Interesting Fact about Gyprock Plasterboard

Plasterboard is versatile, reliable and functional materials that make your building job easy, safe and convenient. No wonder why most of the builders prefer to use Gyprock plasterboard as ceiling clad material. It is a perfect choice to cover the wall or ceiling quickly. Provide you with a smooth and stable surface that is easy to decorate. Plasterboard products have a broad range of selection, from increasing moisture, fireproof, impact-proof and thermal performance. The wide range of plasterboard usability makes it a product for various building solution.

Let’s take a look below the interesting facts about gyprock plasterboard.

Has Been Existed More Than a Century

Plasterboard manufacturing began in the mid-nineteenth century in the UK. In the 1890s, the first plasterboard imported to Australia. The imported plasterboard used in the North Sydney cottage construction and later in the 1940s finally introduced to the local market.

In the 1960s, plasterboard became a common building material in Australia, even though in the beginning it was not easy to convince the tradesmen, that sandwiched gypsum between two layers of paper is strong enough as a construction material.

Made of Natural Material

Gyprock plasterboard made of naturally occurring mineral, a soft rock called gypsum, with the purest colour of gypsum mineral is white. However, the dirt makes it looks yellow, grey, pink or even black. Gypsum or calcium sulphate dihydrate (CaSO4 · 2H2O) found in the sedimentary rock beds through natural cementation. It is the result of many million years seawater evaporation.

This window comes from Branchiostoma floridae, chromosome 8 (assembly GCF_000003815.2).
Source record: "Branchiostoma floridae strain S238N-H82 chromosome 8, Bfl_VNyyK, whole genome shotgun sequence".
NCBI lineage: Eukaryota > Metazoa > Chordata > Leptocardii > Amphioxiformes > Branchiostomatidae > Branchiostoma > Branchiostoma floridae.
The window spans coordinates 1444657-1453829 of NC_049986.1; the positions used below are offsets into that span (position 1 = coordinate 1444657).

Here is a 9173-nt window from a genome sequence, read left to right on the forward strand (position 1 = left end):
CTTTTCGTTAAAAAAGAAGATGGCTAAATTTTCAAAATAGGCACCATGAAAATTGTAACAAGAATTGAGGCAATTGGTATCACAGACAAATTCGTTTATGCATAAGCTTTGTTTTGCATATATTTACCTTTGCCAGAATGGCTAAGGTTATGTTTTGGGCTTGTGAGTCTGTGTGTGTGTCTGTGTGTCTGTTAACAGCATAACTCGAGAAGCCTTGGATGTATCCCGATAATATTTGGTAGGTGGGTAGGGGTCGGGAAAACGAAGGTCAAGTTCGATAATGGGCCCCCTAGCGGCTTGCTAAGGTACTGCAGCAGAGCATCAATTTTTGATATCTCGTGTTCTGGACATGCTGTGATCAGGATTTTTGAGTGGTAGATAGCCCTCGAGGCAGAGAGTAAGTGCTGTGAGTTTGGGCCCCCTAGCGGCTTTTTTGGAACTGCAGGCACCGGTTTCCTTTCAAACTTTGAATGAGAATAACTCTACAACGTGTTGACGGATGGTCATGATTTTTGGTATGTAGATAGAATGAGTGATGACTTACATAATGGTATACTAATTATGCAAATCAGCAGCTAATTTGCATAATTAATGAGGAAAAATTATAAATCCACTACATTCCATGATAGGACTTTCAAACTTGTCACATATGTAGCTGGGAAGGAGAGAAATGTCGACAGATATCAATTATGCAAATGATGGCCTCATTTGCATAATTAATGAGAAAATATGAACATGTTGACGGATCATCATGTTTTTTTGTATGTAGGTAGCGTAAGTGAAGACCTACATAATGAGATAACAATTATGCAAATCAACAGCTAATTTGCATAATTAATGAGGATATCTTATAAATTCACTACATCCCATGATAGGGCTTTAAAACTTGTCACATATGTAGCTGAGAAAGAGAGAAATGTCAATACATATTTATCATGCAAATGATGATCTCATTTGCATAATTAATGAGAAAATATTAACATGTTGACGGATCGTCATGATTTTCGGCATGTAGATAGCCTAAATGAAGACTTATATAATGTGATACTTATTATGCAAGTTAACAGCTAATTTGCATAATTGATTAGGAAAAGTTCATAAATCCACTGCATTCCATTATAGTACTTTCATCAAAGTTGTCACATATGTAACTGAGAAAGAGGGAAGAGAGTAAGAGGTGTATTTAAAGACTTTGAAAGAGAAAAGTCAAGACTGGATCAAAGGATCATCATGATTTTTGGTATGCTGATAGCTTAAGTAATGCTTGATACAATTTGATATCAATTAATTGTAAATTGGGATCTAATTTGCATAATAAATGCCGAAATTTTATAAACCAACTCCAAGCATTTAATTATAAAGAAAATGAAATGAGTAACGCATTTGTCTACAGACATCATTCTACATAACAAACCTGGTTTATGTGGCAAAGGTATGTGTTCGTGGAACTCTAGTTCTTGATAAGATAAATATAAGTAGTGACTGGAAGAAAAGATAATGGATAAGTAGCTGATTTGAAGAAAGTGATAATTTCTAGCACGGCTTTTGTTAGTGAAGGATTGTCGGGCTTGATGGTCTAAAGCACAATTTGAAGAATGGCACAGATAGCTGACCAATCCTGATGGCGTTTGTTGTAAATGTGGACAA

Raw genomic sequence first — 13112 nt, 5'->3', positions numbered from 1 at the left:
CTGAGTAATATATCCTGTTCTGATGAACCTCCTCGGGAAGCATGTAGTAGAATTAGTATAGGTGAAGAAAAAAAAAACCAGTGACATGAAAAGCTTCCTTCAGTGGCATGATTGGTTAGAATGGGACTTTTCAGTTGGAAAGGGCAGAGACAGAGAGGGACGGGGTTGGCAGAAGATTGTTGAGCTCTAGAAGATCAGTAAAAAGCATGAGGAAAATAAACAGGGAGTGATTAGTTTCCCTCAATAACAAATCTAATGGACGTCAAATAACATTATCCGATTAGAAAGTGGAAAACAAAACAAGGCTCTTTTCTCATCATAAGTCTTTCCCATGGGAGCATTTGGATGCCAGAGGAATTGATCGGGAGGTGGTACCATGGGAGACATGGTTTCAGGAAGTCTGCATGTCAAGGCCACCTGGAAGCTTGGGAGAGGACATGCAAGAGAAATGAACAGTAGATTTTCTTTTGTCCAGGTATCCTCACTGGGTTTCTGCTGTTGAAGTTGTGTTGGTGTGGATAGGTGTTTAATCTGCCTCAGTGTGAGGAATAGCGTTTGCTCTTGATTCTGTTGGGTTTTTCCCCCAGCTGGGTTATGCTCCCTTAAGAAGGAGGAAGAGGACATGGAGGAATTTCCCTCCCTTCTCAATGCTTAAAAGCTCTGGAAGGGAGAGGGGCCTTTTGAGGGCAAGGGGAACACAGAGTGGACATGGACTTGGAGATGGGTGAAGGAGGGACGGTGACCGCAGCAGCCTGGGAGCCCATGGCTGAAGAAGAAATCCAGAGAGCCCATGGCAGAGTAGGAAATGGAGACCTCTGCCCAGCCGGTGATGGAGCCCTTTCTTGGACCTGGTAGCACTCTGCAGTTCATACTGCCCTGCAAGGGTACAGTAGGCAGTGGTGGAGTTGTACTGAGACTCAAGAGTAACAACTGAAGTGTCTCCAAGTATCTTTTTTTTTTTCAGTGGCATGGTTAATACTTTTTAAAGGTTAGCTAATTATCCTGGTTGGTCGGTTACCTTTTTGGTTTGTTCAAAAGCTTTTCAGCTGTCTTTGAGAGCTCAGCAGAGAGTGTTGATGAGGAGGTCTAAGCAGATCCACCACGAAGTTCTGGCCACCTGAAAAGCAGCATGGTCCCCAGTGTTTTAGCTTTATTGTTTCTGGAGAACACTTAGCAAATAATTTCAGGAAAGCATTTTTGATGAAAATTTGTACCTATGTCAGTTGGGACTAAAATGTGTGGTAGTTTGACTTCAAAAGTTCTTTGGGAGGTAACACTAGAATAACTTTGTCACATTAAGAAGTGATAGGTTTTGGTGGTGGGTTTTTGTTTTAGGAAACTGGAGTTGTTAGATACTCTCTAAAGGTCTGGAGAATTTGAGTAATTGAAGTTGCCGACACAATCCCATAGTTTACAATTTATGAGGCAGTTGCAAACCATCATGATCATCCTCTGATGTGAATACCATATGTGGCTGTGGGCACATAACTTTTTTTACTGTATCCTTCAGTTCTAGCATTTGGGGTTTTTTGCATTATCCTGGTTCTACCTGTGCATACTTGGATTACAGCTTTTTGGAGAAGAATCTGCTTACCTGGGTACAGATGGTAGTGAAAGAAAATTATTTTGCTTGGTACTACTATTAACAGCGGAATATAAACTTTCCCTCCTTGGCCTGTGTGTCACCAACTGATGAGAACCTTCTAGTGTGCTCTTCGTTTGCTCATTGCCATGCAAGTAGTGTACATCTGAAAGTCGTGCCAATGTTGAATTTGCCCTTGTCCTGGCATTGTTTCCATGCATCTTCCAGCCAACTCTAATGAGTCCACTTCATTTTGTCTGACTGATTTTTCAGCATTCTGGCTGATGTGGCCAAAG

Gypsum is the crystal formed in the sea brine, it is rich in mineral and eventually sank to the ocean floor and created the sedimentary rock beds. At the end of the Ice Age, the glaciers and melt-water started to erode, made gypsum go up closer to the earth surface. Eventually, people began to obtain gypsum widely through mining operations.

Fire Resistant

Gypsum plasterboard is relatively fire-resistant. The gypsum plasterboard is non-flammable due to the high volume of crystalline water in the gypsum. One square metre of gypsum board has over two litres of water in it. The crystalline water will evaporate first when it exposes to the fire, and will only burn at very high temperature. It makes gypsum as the right choice of fire-retardation property.

Known by Various Names

Plasterboard is a well-known construction material used over nations. Plasterboard has and called by different names, gypsum board, drywall, sheetrock, wallboard and many more. In New Zealand people referred it as Gibraltar board, or short as Gib board. It was the brand name given by the Winestone Wallboard Company to their product. In 1931 they started producing Gibraltar board, inspired by the Rock of Gibraltar in the UK.

Used in Medical Field

Plaster of paris is a well-known material in the medical field widely used in creating casts. Its main ingredient is bassanite, the heated gypsum up to 150 degrees Celcius to release all water molecules. The water reduction is essential to get a fine powdered form. The moistened powder can create a mouldable paste that will retain the shape once it dry and form rock-like attributes. It is strong and lightweight at the same time, makes it a perfect choice for casts. Nowadays, around 100 billion kilograms plaster of paris annually manufactured to meet global needs.


Gypsum plasterboard is one of a kind building material that is 100% recyclable. The recycler can create new plasterboard or even soil conditioner that is usable for farming and mine sites rehabilitation.

Gypsum is an eco-friendly material and can act as a natural fertiliser. It can improve the soil structure, help the water absorption and stimulate plants growth.


As a widely used building material, gyprock plasterboard is available all over the nation. You only need to make sure you get the right type for your construction project. Contact Perth Ceiling and Walls, the reliable wall and ceiling plasterboard companies at your local to get further information from the experts.